Wednesday, May 23, 2012
In Search of Dolphins
We were renting a home beachside near the Eau Gallie causeway so for the first month, the girls and I would randomly drive up by the causeway, park and stand by the Indian River in hopes of spotting some dolpins. We went on the pier behind the library and waited...and waited. We scoured the water from above each time we drove over the causeway (the bridge connecting mainland to beachside), with no real luck. So we finally brought daddy along and discovered Mather's Bridge (a crossing for cars and people connecting Indian Harbor Beach with the southern tip of Merritt Island.) It was here that we had our first, exciting dolphin siting...two dolphins feeding and playing by the bridge. The girls were around 9 & 11 at the time and super excited to see dolphins this close. Finally, it felt like we lived in Florida!
Two years later, we got to experience one even closer doing the Swim with the Dolphins experience at Discovery Cove, something Ashley will never forget about turning 13. Charlotte was our dolphin, a very dominant female who wasn't exactly the cuddly type, however we got to kiss her, touch her, and hang onto her fin and go for a very fast swim through the water. Dolphins are so muscular and full of power. My sister and I posed for a funny photo trying to lift the dolphin, or at least pretend to. Good things our lives didn't depend on it because even in water, they are extremely heavy!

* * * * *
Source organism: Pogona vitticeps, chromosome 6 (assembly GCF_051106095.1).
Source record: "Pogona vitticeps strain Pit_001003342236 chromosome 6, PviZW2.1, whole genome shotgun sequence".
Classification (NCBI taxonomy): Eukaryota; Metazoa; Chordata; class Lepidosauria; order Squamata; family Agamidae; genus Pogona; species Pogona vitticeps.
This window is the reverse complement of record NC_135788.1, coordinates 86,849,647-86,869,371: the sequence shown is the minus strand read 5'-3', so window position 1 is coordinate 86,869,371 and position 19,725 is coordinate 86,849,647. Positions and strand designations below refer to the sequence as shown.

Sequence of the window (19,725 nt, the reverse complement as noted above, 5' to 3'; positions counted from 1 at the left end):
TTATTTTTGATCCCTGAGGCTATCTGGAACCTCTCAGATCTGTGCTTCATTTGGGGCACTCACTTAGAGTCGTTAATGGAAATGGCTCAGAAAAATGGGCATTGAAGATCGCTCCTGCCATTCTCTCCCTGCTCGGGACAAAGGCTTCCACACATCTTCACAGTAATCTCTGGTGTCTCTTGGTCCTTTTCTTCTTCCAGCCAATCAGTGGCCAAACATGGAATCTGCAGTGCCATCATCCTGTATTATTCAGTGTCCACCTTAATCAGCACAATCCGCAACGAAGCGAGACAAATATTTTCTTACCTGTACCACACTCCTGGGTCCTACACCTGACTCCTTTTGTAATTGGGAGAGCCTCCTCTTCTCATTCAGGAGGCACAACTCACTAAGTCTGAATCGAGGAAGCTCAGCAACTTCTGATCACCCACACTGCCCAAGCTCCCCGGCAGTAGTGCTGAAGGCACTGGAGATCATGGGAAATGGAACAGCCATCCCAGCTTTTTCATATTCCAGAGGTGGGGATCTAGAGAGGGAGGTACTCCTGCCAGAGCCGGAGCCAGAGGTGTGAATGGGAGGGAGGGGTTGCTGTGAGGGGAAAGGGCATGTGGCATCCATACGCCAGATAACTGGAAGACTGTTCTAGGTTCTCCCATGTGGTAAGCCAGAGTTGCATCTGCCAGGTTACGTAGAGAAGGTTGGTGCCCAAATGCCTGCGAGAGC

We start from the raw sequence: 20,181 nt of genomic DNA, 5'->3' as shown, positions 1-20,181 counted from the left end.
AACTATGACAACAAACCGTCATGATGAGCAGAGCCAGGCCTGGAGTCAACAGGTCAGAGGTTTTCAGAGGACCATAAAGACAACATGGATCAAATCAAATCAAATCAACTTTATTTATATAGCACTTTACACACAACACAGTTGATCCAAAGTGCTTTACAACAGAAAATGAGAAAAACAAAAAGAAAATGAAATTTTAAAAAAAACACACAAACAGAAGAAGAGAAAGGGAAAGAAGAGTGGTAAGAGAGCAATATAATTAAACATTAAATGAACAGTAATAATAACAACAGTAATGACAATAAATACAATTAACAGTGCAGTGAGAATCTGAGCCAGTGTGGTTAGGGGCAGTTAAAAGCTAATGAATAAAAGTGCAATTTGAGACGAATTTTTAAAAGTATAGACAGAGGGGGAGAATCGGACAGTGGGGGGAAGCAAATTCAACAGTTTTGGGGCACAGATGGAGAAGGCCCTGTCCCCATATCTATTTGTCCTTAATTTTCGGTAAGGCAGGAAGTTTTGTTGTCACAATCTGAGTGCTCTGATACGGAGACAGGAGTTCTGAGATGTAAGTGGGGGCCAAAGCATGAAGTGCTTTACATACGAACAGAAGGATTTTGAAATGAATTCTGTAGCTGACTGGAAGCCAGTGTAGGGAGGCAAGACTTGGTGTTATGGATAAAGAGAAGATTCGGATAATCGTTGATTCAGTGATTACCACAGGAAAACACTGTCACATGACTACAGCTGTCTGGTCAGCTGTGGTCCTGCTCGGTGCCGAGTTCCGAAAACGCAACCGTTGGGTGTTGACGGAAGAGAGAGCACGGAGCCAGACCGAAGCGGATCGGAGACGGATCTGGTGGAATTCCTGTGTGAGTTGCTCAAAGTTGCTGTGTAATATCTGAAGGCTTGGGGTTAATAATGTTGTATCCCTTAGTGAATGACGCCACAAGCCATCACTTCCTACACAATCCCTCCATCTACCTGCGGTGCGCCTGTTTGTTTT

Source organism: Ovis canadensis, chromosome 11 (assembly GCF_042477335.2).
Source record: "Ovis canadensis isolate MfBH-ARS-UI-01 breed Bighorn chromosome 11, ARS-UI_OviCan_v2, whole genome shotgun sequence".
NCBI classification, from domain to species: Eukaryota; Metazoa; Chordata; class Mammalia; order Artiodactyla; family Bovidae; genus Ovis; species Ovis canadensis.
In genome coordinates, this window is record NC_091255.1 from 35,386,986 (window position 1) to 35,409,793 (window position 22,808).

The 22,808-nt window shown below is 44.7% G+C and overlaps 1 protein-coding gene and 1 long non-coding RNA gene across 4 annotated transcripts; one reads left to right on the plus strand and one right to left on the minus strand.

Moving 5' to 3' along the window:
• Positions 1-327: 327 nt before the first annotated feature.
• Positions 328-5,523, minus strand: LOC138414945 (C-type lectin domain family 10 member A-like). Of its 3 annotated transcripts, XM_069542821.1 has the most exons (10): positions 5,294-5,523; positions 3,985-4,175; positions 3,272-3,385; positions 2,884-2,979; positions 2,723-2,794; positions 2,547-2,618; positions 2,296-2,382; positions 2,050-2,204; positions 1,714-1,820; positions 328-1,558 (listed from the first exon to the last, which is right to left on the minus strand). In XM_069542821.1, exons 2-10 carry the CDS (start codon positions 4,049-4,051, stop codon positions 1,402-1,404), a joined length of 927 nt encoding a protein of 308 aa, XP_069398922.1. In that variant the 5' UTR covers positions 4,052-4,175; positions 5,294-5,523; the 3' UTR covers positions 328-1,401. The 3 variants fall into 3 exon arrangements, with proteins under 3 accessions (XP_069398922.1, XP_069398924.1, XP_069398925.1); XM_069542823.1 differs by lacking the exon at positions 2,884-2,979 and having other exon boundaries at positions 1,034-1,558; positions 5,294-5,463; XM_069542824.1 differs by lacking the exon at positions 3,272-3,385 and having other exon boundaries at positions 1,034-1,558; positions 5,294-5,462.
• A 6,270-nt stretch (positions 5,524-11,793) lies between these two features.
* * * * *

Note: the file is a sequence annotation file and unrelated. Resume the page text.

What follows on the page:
Today’s card reminded me of these fun dolphin experiences. I used an swirly embossing template on my cardstock, inked a sponge and rubbed it over the surface to bring out the texture more in random spots. In wanting to create a colorful layer, I chose to emboss the retired SU dolphin stamp in silver and use blender pens and markers to create the faux watercolor effect.
Try out some of these techniques when creating your next card:
• Rub ink over embossing to really make the texture stand out
• Use gold or silver heat embossing to contain the colors when using actual watercolors
• Create a faux watercolor effect using markers and blender pens*
*To accomplish soft, subtle colors, rub a brush end of a marker onto a slick surface such as plastic packaging or a piece of acetate. Use a blender pen (marker with brush tip) to pick up some of the color and brush it onto your stamped image. You can use a piece of scrap paper to test color first or to color on and lighten your color before applying to stamped image.